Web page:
It is truly a profound mystery which is taught by our Eastern Brothers and Sisters and one that leaves me in great hope for that life in Christ that we all seek.

Peace.
I have to be honest with you, this "profound mystery" makes me nervous. On the one hand we are told that we are really participating in God in through his energies. On the other hand, every explanation of God's "energies" seem to suggest that they are not really God.  Sad

Are the gifts of God His own? I am speaking of the infused gifts which accompany Sanctifying Grace? Are we not sharing 'in some way' in the Divine Godhead when we are infused with the virtues? This is not an alien teaching among the Greek Fathers. The Roman Catechism says of sanctifying grace: "Grace is... as it were a certain brilliance or light which cleanses all stains from our souls and makes them more beautiful and more brilliant" (II 2, 49).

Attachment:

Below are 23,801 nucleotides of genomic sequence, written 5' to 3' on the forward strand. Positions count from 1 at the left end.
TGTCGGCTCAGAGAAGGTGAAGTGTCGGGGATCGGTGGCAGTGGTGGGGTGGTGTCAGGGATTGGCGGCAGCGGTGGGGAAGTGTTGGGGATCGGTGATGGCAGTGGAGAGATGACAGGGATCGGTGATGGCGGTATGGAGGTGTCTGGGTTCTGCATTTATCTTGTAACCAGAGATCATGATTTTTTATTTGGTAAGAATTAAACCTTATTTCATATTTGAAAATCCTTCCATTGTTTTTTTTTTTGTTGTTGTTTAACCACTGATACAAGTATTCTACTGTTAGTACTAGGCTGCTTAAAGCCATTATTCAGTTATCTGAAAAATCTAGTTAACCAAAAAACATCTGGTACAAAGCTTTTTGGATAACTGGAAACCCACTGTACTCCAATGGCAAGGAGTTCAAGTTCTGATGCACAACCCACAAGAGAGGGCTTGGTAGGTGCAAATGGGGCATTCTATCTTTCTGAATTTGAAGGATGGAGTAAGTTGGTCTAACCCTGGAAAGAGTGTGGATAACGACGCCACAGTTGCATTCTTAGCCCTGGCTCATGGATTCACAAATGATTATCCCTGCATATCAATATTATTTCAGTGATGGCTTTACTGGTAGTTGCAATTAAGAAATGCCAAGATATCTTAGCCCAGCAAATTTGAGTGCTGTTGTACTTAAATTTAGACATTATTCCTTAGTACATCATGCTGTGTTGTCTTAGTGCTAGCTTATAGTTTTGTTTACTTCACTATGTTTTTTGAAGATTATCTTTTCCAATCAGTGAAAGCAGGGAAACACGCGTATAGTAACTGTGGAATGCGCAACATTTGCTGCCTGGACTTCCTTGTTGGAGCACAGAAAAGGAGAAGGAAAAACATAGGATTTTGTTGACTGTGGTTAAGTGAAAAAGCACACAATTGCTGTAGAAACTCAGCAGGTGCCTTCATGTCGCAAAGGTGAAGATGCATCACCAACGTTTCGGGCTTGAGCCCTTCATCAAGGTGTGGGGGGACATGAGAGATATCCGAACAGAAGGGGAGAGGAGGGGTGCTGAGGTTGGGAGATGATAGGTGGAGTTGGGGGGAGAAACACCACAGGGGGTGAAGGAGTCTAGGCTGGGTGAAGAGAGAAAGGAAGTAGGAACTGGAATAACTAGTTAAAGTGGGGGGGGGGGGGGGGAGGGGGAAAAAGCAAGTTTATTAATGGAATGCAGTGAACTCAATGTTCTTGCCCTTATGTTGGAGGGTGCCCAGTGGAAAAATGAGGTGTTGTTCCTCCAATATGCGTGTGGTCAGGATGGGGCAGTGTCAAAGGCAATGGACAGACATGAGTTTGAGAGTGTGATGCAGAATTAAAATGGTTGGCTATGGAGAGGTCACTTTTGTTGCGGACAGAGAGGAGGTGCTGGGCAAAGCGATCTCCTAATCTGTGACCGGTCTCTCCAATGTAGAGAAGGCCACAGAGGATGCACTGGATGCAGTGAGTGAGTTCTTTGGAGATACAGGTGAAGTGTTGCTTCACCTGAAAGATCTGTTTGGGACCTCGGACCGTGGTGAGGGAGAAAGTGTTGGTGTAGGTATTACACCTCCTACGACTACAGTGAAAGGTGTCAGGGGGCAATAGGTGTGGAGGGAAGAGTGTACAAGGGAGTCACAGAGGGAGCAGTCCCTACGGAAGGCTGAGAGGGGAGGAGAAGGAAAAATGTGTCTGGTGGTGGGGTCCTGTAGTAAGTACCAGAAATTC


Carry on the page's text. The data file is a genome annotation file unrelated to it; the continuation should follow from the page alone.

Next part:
In the bride of the Song of Songs the Fathers see a symbol of the soul adorned by grace. St. Thomas says: Gratia divina pulchrificat, sicut lux (In Ps. 25, Cool.

As a participation in the Divine nature, sanctifying grace effects in the soul an image of the Uncreated Beauty of God and remoulds the soul to the image of the Son of God (Rom. 8, 29; Gal. 4, 19) which, according to Hebr. 1, 3, is the reflection of the Glory of God and the image of His Substance.
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« Reply #32 on: October 18, 2009, 12:16:43 AM »

But are God's energies personal? If they are not, I am not sure how they can be God because God is tri-personal.